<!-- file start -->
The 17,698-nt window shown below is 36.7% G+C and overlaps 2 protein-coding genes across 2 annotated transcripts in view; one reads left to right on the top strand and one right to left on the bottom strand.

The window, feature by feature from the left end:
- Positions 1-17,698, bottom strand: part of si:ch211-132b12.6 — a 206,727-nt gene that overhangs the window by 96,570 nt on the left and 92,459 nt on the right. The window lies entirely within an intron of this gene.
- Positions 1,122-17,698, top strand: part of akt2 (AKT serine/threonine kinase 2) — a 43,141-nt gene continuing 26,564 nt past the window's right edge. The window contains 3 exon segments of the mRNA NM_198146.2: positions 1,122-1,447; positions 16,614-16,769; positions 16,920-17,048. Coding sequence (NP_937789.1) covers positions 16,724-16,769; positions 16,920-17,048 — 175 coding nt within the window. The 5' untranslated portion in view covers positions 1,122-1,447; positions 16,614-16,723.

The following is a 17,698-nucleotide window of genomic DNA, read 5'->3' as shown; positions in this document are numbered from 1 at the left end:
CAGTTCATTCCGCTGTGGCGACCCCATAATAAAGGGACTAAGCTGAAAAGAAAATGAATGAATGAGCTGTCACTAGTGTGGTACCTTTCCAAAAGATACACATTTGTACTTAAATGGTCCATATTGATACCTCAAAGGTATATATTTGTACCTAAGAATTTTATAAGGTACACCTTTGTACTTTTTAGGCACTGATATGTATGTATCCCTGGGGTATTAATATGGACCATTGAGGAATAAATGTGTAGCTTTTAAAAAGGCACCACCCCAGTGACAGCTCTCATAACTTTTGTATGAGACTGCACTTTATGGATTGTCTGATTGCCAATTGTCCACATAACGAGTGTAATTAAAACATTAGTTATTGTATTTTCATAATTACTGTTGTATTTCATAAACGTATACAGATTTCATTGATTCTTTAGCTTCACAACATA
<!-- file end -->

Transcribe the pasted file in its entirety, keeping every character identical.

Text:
The 17,698-nt window shown below is 36.7% G+C and overlaps 2 protein-coding genes across 2 annotated transcripts in view; one reads left to right on the top strand and one right to left on the bottom strand.

The window, feature by feature from the left end:
- Positions 1-17,698, bottom strand: part of si:ch211-132b12.6 — a 206,727-nt gene that overhangs the window by 96,570 nt on the left and 92,459 nt on the right. The window lies entirely within an intron of this gene.
- Positions 1,122-17,698, top strand: part of akt2 (AKT serine/threonine kinase 2) — a 43,141-nt gene continuing 26,564 nt past the window's right edge. The window contains 3 exon segments of the mRNA NM_198146.2: positions 1,122-1,447; positions 16,614-16,769; positions 16,920-17,048. Coding sequence (NP_937789.1) covers positions 16,724-16,769; positions 16,920-17,048 — 175 coding nt within the window. The 5' untranslated portion in view covers positions 1,122-1,447; positions 16,614-16,723.

The following is a 17,698-nucleotide window of genomic DNA, read 5'->3' as shown; positions in this document are numbered from 1 at the left end:
CAGTTCATTCCGCTGTGGCGACCCCATAATAAAGGGACTAAGCTGAAAAGAAAATGAATGAATGAGCTGTCACTAGTGTGGTACCTTTCCAAAAGATACACATTTGTACTTAAATGGTCCATATTGATACCTCAAAGGTATATATTTGTACCTAAGAATTTTATAAGGTACACCTTTGTACTTTTTAGGCACTGATATGTATGTATCCCTGGGGTATTAATATGGACCATTGAGGAATAAATGTGTAGCTTTTAAAAAGGCACCACCCCAGTGACAGCTCTCATAACTTTTGTATGAGACTGCACTTTATGGATTGTCTGATTGCCAATTGTCCACATAACGAGTGTAATTAAAACATTAGTTATTGTATTTTCATAATTACTGTTGTATTTCATAAACGTATACAGATTTCATTGATTCTTTAGCTTCACAACATA